This course was an experiment in which I tried guide beginning students to learn and practise some fundamental aspects of piano playing without the need to learn to read music notation. I can't say that I fully endorse this course any more. There are certain aspects of it that I think people have found confusing, and the progression of difficulty is probably not as well suited to a beginner as I would have liked. However, I have decided to keep it available for now on the off chance that someone finds it interesting of finds some value in it.
The final lesson in Step Two lets you practise playing on all the white keys. This, of course, does not mean you will play on every white key, just that the patterns you play in this lesson cover both the group of three white keys and the group of four white keys. The music in this lesson is for Flute and Piano. Though the patterns you play in this lesson are quite simple there are many to learn so be prepared for a lot of practise and memorisation.
Step 1. Listen to the lesson music. Although your part is not the leading part in this piece it does play a fairly prominent role, so it should be quite easy to hear.
Step 2. Next, listen to the patterns you will play. You will notice that, like in Lesson 4, the beats marked out by the percussion are not so simple here. In Lesson 4, you counted two beats, each divided into three sub-beats, “1, &, a, 2, &, a...”. In this lesson you will also count two beats but they won’t be equal in length. One beat will be divided into four sub-beats, the other into three. To count along to this track, therefore, you will need to count “1, e, &, a, 2, &, a, 1, e, &, a, 2, &, a...”. Take some time to practise this. As you listen to this track, count along, both out loud and silently. You might also want to try singing your part as you listen.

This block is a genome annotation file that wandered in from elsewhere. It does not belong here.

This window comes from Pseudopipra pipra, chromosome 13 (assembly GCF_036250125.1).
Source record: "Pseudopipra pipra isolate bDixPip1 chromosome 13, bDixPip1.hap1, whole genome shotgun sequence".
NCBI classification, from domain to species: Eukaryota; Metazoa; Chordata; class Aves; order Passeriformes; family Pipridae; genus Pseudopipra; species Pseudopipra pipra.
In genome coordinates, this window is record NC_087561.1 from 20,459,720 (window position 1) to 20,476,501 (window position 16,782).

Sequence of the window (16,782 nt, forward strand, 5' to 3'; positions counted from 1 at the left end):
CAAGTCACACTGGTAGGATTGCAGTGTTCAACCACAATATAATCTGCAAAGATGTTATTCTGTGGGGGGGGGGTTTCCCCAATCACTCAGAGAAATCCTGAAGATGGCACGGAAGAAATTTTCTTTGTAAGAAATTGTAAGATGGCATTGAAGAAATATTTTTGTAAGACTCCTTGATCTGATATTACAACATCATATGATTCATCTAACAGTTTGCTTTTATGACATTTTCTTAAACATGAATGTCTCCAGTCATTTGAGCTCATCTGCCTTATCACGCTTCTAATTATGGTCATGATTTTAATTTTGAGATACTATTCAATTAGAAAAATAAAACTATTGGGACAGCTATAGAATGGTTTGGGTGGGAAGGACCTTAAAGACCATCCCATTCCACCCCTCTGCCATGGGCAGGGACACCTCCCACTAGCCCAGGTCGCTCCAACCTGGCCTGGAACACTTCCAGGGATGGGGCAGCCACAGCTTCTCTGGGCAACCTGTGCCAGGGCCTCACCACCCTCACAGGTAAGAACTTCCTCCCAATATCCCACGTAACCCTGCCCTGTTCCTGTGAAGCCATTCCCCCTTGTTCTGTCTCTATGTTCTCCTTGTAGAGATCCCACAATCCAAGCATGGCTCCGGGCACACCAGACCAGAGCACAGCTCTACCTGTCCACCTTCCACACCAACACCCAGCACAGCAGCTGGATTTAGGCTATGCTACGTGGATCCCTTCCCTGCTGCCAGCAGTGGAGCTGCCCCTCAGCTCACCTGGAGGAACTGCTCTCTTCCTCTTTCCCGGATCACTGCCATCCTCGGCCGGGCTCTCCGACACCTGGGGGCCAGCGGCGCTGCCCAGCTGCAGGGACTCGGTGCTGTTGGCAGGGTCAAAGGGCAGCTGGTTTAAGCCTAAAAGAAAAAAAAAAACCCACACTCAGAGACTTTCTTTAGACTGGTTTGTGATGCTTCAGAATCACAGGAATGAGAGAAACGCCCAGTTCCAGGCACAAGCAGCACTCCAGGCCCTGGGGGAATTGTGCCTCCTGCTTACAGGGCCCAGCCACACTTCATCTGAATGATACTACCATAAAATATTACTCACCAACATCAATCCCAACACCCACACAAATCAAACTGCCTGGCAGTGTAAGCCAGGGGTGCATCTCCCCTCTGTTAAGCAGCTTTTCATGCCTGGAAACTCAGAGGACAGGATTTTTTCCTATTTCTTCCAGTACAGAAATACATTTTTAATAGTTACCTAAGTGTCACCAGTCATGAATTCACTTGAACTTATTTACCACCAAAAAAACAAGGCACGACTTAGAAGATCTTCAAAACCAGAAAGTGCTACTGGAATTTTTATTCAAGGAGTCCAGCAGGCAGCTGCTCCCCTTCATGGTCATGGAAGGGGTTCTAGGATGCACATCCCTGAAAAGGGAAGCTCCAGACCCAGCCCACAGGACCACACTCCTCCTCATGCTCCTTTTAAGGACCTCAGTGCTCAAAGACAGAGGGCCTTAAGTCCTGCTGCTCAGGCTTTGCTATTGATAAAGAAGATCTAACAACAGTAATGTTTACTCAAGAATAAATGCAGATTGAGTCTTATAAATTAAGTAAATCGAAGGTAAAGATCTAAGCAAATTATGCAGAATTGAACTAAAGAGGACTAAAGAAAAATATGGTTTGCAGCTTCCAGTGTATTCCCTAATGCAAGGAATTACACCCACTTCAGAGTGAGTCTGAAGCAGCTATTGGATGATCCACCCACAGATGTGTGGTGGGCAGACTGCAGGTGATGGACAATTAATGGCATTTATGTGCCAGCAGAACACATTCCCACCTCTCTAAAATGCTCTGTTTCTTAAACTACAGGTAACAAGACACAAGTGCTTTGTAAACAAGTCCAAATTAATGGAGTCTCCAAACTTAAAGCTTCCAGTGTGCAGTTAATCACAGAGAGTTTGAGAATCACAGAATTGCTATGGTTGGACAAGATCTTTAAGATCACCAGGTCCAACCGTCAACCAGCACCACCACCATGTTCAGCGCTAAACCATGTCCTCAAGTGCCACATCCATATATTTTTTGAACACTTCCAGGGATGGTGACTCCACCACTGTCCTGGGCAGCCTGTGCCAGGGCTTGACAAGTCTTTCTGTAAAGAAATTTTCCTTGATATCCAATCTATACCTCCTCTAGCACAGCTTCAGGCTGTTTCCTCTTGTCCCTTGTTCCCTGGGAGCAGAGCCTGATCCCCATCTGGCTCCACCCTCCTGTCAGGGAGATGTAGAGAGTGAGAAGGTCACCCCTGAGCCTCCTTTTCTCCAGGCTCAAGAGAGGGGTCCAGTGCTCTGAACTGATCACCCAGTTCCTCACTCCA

Step 3. When you are ready, play the patterns along with the percussion accompaniment. Play this in a few different ways. For example: playing while counting aloud, playing while counting silently, playing while singing, and just playing.
Step 4. Now listen to the lesson music played without the flute. Though it is by no means necessary, when you listen to this track try to visualise playing your part, that is, practise playing in your mind. I also recommend singing your part while doing this. These sorts of recommendations, while their use may not immediately be clear, will help you to build skills that are essential for any musician. Therefore, even if you can’t see the benefit in doing them, please try. At the very least you can consider them just another form of practise.
Step 5. Play your part now along with the piano accompaniment. Always remember too that your playing should express something. Don’t simply play the notes. Feel the music and play in a way that communicates what the music makes you feel.
Step 6. And finally, play along with the full version of the lesson music.
This concludes Step Two of the First Steps in Piano course. Here you learnt about the layout of the keyboard while expanding on what you learnt in Step One. While it might have seemed like a lot of trouble to go to just to learn the layout of the black and white keys on the piano keyboard, keep in mind that learning the keyboard layout wasn’t the true purpose of this step. The true purpose was to get you playing music. Organising these lessons in the way that I have is really just a way to ease you gradually in to more advanced playing. In Step 3 you will learn the different ways in which a musical line can move around the keyboard.